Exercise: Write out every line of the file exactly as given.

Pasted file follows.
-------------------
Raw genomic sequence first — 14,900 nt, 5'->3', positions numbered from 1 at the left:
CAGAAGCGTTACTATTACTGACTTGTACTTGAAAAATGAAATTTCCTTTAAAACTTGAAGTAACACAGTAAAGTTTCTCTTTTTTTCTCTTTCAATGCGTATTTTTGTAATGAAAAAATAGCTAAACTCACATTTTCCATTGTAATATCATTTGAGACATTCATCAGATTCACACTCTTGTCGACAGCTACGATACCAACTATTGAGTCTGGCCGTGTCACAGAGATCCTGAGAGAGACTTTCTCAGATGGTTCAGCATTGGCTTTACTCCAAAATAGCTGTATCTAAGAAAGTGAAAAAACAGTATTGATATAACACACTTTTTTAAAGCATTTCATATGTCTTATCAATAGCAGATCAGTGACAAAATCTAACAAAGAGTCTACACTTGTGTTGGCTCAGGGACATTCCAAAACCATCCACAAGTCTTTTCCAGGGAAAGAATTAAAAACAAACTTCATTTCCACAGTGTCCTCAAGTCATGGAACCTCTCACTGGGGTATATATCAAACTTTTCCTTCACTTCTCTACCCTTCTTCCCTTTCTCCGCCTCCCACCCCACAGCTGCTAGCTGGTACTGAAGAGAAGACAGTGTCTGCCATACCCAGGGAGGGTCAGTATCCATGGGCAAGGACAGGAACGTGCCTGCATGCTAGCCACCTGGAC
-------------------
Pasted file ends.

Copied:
Raw genomic sequence first — 14,900 nt, 5'->3', positions numbered from 1 at the left:
CAGAAGCGTTACTATTACTGACTTGTACTTGAAAAATGAAATTTCCTTTAAAACTTGAAGTAACACAGTAAAGTTTCTCTTTTTTTCTCTTTCAATGCGTATTTTTGTAATGAAAAAATAGCTAAACTCACATTTTCCATTGTAATATCATTTGAGACATTCATCAGATTCACACTCTTGTCGACAGCTACGATACCAACTATTGAGTCTGGCCGTGTCACAGAGATCCTGAGAGAGACTTTCTCAGATGGTTCAGCATTGGCTTTACTCCAAAATAGCTGTATCTAAGAAAGTGAAAAAACAGTATTGATATAACACACTTTTTTAAAGCATTTCATATGTCTTATCAATAGCAGATCAGTGACAAAATCTAACAAAGAGTCTACACTTGTGTTGGCTCAGGGACATTCCAAAACCATCCACAAGTCTTTTCCAGGGAAAGAATTAAAAACAAACTTCATTTCCACAGTGTCCTCAAGTCATGGAACCTCTCACTGGGGTATATATCAAACTTTTCCTTCACTTCTCTACCCTTCTTCCCTTTCTCCGCCTCCCACCCCACAGCTGCTAGCTGGTACTGAAGAGAAGACAGTGTCTGCCATACCCAGGGAGGGTCAGTATCCATGGGCAAGGACAGGAACGTGCCTGCATGCTAGCCACCTGGAC